Data visualization is an increasingly popular method used by data analysts and curious amateurs alike to study various topics and make better business decisions. And because it’s being applied to so many areas, from a general business dashboard to help you gauge your enterprise’s performance at a high level to data-generated maps designed to illustrate demographic trends, almost any entrepreneur can make use of it.
However, while there are some serious advantages to visualizing your data, there are also some drawbacks you’ll have to consider before you take the plunge.
Why Visualize Data?
Why is data visualization so important in the first place?
Convenience. Having a platform to automatically turn your gigabytes of data into a streamlined, easy-to-understand graph spares you the hours of effort it would have taken to do this by hand—even with assisting technology. Most modern data visuals can be processed and displayed in a matter of seconds, even as you change variables and request different types of displays. It also prevents the need to comb through all that data on your own.
Interpretation speed. It shouldn’t surprise you that humans process visual data faster than we process written or other forms of data. For example, how long would it take you to react to a basketball you can see flying at your face, and how long would it take you to read about an incoming basketball, understand that it’s happening to you, and then take the appropriate dodging action? Processing business data doesn’t require the same reflexes, but looking at a chart will help you understand a problem faster than reviewing the data line by line.
Memory. Visual data is also easier to remember than written or spoken data; it’s just the way our brains are wired. Accordingly, looking at a graph of information will help you retain the high-level takeaways of that information without memorizing all the tiny data points that comprise it.
Customizability. Most modern data visualization platforms are built on a foundation of customizability. You can easily change which variables are present in each of your charts, tweak the parameters of the chart, and change aesthetic qualities like colors, transparency, or style with just a few clicks. This helps you produce visuals that are more easily interpretable, or ones that suit your personal preferences.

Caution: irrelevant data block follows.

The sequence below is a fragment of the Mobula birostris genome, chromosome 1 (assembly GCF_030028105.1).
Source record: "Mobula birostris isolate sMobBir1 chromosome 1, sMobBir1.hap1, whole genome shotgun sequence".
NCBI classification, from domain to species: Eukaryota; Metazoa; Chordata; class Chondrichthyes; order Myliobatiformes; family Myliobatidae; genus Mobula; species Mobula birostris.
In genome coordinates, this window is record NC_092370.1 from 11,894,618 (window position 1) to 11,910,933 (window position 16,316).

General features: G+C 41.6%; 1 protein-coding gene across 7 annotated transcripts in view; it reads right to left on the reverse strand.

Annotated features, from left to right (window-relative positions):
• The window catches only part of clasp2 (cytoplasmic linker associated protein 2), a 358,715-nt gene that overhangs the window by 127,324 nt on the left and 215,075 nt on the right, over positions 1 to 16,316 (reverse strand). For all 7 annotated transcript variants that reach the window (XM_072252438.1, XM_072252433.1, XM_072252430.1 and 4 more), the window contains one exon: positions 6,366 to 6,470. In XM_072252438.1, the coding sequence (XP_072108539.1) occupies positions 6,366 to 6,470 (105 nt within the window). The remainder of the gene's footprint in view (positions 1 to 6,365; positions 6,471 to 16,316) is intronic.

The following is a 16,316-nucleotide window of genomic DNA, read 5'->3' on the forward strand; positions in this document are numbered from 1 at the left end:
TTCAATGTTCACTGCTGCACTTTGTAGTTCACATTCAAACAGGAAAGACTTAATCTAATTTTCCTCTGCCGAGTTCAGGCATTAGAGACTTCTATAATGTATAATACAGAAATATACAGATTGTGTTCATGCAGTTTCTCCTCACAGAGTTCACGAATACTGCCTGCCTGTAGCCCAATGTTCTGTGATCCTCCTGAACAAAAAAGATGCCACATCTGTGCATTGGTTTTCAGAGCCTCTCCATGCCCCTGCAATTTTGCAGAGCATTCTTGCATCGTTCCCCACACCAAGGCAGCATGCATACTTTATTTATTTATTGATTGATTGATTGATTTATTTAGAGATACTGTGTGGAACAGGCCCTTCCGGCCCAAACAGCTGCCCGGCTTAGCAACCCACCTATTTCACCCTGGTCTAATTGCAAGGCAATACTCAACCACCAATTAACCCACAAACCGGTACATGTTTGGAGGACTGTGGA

Presentation. Finally, remember that data visuals aren’t just about your interpretation—they’re also about the interpretations of others. Data visuals make it easier to communicate concepts to your clients, your partners, and even your employees, ultimately making your messages clearer and saving you time in the process.
Unfortunately, it’s not all good news—there are some serious pitfalls that could interfere with the effectiveness of your data visuals:
Overconfidence. It’s easy to get overconfident when reviewing data in chart or graph form. When a visual layout makes it obvious that factor X Is responsible for cause Y, you may instantly ignore all other variables that might be playing a role—especially if the problem is more complicated than you realize. You have to treat data visuals as one of many tools to help you make decisions, and not the final solution to whatever problem you’re facing.
Outlier negligence. Graphs are amazing at giving you the high-level concept of what’s going on, but they tend to mask outliers. Remember, outliers (extreme, infrequent data points) are oftentimes just as important in solving a statistical problem as the high-volume averages are. Don’t let your visuals blind you to them.
Inherent user bias. Because you have direct control over how the graphs and charts are produced, your inherent biases could affect the types of reports you eventually see. For example, if you start with a bad assumption or forgone conclusion, you may unintentionally manipulate the data to show you what you want to see. Remaining objective is harder than ever, so you have to be careful and consistent in how you generate reports.
Bad data. The best visual in the world won’t help you if the quality of your data is off. Improperly gathered, categorized, or aggregated data will make even the prettiest visual inaccurate, and could lead you astray. Be sure to double-check your data gathering and selection methods before getting too far on any one path.
Abstract problems. Finally, data visuals are good at helping you see high-level trends and big-picture issues, but they’re not great at helping you fix ground-level problems. Keep this in mind when making decisions.
Still, if you understand these drawbacks, and have a plan to compensate for them, there’s no reason you can’t reap the benefits of this exciting new technology. Start experimenting with different platforms that offer interactive charts and graphs to help you visualize your raw data, and incorporate those visual insights into your decision making. As long as you do this responsibly, you’ll be surprised at how much your organization can transform.